Yemen has offered a conditional ceasefire to Shiite rebels battling government troops in the country's northern Saada region, in order to allow international aid organisations access. There has been no response from the rebels as yet.
REUTERS - Yemen said on Friday it would suspend operations against rebels in the north of the country to allow access for aid groups if the Shi’ite rebels also agreed to stop fighting.
“The government sees no problem with suspending operations as of 9 pm Friday evening (1800 GMT),” a spokesman of the Supreme Security Committee said in a statement on the ruling party website “September 26”.
It said the ceasefire was conditional on the rebel movement doing the same and did not specify a time frame for the stop.
There was no immediate response from the rebels. Both sides have previously rejected ceasefire offers by the other party.
“(This is) in response to the calls of international aid organisations and the demands of men and women in Saada so that those displaced in camps because of the strife caused by the subversives and rebels receive supplies,” it said.
Last month fresh fighting erupted between Zaydi Shi’ite Muslims in the Saada region and government forces trying to impose central authority. The conflict first broke out in 2004.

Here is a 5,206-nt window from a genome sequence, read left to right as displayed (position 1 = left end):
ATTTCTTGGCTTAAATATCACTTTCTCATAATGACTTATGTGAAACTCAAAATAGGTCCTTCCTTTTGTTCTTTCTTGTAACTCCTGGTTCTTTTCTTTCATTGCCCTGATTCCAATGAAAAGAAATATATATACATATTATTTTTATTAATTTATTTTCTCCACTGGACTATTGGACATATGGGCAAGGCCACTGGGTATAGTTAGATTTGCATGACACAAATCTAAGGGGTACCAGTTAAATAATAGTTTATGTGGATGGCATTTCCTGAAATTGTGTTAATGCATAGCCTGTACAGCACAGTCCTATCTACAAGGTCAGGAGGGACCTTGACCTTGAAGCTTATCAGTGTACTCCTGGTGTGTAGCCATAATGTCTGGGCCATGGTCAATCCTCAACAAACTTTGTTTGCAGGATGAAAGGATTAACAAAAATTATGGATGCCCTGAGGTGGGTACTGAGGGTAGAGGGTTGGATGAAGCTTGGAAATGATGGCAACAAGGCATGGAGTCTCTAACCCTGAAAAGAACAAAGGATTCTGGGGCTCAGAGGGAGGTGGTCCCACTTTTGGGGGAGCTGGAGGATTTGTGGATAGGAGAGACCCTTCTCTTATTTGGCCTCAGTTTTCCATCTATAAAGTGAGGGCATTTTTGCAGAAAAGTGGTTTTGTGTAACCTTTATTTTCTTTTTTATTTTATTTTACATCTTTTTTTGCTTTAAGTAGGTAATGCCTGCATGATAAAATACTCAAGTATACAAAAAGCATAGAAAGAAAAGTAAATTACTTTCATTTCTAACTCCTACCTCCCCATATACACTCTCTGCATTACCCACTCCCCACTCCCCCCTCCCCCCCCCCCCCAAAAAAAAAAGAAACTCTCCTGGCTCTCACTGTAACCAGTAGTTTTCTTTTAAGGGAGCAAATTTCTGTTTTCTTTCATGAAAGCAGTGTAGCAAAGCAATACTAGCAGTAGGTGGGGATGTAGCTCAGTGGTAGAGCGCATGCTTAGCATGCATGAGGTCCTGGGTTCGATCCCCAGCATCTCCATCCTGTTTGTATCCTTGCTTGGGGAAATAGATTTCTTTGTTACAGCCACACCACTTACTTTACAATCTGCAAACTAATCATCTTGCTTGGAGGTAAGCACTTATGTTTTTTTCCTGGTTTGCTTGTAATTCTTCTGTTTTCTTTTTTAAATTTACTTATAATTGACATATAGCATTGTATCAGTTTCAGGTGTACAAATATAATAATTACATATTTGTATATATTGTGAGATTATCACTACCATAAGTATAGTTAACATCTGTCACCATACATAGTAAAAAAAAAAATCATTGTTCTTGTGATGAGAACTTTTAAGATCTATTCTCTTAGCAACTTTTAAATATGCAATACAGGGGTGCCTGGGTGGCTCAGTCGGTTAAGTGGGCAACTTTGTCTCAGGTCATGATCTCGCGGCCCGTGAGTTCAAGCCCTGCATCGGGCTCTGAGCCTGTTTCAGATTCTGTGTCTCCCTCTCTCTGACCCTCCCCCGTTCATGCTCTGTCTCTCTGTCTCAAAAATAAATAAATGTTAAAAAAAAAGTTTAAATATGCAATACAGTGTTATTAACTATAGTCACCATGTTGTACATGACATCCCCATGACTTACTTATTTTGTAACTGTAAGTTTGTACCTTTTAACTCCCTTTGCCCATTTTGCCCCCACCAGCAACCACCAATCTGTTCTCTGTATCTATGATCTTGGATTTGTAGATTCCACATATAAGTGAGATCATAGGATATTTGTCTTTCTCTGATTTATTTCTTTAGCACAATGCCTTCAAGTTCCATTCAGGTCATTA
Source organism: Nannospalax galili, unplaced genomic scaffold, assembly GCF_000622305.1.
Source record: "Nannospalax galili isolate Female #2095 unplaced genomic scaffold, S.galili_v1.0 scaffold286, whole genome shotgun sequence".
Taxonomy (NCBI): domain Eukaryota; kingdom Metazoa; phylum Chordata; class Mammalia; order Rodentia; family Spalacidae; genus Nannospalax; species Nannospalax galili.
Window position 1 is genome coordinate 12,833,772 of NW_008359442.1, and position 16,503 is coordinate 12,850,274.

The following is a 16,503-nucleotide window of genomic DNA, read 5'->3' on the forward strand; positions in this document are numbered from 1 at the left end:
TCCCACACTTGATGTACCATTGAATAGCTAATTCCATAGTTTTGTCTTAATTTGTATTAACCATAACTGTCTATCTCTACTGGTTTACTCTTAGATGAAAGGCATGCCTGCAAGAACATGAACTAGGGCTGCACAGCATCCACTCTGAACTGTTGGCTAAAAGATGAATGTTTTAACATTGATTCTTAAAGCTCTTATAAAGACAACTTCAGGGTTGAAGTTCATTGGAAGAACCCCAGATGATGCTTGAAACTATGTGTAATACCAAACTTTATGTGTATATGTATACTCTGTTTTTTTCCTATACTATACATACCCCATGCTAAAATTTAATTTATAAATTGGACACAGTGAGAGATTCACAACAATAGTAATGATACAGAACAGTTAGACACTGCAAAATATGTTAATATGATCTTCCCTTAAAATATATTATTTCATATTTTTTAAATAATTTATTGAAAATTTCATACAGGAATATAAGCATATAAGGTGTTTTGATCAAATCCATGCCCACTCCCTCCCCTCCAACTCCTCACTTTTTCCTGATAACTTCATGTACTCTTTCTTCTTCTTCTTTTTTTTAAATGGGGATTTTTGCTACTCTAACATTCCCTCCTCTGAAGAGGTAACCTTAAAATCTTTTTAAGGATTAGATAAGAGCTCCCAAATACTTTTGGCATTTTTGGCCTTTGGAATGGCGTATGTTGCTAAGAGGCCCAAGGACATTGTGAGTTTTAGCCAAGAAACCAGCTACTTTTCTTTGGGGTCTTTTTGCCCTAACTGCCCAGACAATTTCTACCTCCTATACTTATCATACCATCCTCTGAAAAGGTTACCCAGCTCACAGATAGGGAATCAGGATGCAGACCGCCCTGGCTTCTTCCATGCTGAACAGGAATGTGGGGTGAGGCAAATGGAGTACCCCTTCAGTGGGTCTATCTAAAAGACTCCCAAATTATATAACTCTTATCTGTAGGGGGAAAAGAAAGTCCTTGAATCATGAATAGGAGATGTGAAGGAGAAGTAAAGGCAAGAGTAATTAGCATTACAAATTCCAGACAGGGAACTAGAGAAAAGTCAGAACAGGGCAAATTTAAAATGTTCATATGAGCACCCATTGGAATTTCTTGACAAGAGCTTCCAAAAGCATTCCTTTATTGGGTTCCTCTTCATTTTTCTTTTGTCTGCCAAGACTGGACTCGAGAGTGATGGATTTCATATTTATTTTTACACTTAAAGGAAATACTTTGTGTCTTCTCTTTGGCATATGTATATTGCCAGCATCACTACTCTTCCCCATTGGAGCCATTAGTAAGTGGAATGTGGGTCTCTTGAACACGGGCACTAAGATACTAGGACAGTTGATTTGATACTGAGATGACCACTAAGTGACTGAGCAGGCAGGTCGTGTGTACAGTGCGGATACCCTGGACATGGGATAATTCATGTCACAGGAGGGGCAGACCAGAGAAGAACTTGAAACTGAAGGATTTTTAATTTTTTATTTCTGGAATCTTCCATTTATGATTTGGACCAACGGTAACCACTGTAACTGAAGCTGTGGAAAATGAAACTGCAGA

U.N. aid agencies say more than 100,000 people, many of them children, have fled their homes during the surge in fighting. They launched an appeal in Geneva this week for $23.5 million to help Yemen. Thousands are thought to be staying in tented camps.
Information about the conduct of the war has been hard to verify since northern provinces have been closed to media.
Earlier on Friday each side traded claims over the fighting in the mountainous territory bordering Saudi Arabia, the world’s biggest oil producer.
A government military source said the army had killed three rebel leaders and deployed a unit of snipers.
The rebels accused the government of using Saudi weaponry, issuing video footage of mortars bearing Saudi emblems.
Riyadh is worried that the instability in Yemen, which also faces al Qada violence and a southern secession movement, could allow militants to relaunch operations in Saudi Arabia.
The rebels accuse Saudi Arabia, whose Wahhabi Islam regards Shi’ites as virtual heretics, of backing the government, while the government has accused media in Shi’ite power Iran of taking the rebels’ side.
Sanaa says the rebels want to restore a Shi’ite state overthrown in the 1960s.
The group wants more autonomy, and opposes the spread of Saudi-influenced Sunni fundamentalism and the ruling party of veteran Yemeni President Ali Abdullah Saleh, who visited Saudi Crown Prince Sultan in Morocco this week.
Date created : 2009-09-04